The Autistic Self Advocacy Network recently published a research paper outlining how colleges can best help autistic students. As an autistic student myself, I decided to see how well USG is doing.
Let’s look at ASAN’s guidelines:
Show that you think disability is important.
Colleges can say they accept autistic people until their mouths go numb, but if nobody implements initiatives to help disabled students or funds the programs we need, then it’s just empty words.
USG offers plenty of services that help all students (workshops for study skills, the Center for Counseling and Consultation), and since those services also help autistic students, I’d call it a win.
Make spaces in college that autistic students can feel welcome to use.
I’ve been a virtual student since I got to USG (yay COVID), so I can’t speak for the accessibility of the campus. However, Zeta Sigma Disability Honor Society and the various USG services have been blessings, even virtual.
Provide appropriate accommodations.
This is trickier at USG, since students have to go through our home institutions to get accommodations. Fortunately, our DSS office collaborates with those home universities so us USG students are taken care of.
Give autistic students the chance to make friends.
USG has loads of clubs, and students can even start their own. It would be nice if clubs had their own page on the USG website, rather than being divided by major, so they’d be easier to find.
Make a place to learn about accommodations.
Thank you, Center for Academic Success.
Make sure autistic students can get what they need to be at college.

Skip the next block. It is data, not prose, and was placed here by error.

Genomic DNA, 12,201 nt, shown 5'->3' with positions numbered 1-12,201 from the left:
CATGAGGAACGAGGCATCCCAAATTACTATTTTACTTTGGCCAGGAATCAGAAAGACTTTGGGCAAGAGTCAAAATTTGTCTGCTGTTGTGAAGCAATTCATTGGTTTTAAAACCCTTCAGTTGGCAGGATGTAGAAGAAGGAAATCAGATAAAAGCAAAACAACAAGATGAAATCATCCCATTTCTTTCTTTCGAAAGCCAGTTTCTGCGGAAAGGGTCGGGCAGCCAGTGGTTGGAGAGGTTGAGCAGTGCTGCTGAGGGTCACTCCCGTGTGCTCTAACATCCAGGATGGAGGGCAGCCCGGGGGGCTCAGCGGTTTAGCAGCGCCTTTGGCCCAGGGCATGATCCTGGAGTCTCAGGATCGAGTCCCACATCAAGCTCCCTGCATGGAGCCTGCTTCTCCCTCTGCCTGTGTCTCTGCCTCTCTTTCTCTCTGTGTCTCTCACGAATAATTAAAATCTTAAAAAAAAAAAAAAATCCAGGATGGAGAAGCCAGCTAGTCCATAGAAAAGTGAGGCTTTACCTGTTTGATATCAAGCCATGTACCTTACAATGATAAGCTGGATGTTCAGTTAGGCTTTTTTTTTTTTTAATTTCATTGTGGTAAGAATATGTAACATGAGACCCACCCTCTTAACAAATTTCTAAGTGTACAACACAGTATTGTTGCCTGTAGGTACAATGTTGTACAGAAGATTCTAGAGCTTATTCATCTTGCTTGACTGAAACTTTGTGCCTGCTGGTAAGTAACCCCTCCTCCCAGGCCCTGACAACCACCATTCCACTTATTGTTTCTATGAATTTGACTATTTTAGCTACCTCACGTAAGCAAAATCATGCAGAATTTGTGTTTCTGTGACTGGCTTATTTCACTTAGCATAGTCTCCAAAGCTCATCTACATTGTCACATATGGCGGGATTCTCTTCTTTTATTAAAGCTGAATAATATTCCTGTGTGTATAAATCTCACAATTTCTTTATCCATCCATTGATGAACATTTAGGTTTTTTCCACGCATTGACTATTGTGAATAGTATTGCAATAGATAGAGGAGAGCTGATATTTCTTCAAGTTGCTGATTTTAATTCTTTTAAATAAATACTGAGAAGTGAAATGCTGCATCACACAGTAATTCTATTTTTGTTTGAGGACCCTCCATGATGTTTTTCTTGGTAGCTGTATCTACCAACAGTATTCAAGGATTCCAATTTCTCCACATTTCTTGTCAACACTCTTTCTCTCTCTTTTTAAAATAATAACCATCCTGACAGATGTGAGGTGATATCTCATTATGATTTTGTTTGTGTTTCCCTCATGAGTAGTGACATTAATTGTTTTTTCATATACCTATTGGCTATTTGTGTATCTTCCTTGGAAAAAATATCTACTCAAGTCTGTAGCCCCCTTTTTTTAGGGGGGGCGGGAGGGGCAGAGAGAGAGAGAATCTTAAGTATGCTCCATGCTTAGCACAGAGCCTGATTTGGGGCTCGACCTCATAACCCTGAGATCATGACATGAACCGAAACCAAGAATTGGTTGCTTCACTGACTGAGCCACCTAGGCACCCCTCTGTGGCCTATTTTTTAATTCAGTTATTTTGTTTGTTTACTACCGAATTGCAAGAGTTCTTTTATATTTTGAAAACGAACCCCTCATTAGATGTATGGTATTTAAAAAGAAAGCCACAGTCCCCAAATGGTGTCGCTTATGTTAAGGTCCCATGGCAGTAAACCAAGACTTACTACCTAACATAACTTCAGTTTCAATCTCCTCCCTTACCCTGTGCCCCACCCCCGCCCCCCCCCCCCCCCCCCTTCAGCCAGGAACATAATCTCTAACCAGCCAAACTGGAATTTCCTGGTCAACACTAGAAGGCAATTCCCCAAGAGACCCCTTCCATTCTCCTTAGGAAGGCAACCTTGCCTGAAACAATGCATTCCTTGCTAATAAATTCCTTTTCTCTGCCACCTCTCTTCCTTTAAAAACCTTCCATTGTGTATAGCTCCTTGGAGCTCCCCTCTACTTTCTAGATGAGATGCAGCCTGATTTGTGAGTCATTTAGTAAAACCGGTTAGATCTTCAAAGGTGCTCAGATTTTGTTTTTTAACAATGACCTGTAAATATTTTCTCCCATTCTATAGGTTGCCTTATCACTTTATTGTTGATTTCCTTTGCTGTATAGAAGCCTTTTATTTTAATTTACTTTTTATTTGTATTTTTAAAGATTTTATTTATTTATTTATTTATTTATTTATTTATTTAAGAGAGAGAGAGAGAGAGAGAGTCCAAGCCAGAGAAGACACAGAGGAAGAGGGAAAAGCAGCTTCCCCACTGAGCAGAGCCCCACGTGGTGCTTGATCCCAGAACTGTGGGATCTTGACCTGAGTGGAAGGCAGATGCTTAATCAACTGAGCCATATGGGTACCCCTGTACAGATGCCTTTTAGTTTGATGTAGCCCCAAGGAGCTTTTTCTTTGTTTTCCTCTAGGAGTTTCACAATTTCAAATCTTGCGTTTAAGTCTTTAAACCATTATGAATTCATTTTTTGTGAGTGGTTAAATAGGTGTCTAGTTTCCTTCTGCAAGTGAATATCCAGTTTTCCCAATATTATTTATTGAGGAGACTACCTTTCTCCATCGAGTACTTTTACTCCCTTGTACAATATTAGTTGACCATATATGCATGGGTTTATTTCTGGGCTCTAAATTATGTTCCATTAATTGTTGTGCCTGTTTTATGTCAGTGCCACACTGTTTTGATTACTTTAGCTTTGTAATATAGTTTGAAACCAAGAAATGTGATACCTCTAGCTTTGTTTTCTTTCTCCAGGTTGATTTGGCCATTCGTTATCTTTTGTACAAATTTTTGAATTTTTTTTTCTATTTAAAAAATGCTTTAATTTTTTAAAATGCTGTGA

Getting support from colleges (tutoring, counseling, resume reviews) shouldn’t cost extra money. USG is fantastic for this; the writing center, counseling center, and career center are all free.
Different college groups should work together.
Intersectionality is so important! Zeta Sigma is always happy to team up with clubs for LGBTQ+ students, groups for students of color, and others. Allies rule, so please feel free to reach out!
Improve services to help autistic students.
Whatever USG does not have in place to help autistic students be independent, let’s do it!
Make sure all autistic people feel welcome.
A lot of autistic people get left out, and it’s important to make sure all autistic students feel welcome, including autistic students of color and nonspeaking students. (I am neither of those things, so I can’t judge how well USG does this, but I’m optimistic.)
Make sure to talk to autistic students.
Nothing about us without us!
Overall, I give USG a A- for autism acceptance, which is amazing. If you want to see USG make it to A+, share your ideas in the comments. And, if you want to see how you can support the autistic community, tune in to Zeta Sigma’s Autism Acceptance Month panel on April 22nd from 12-1 pm. I’ll see you there!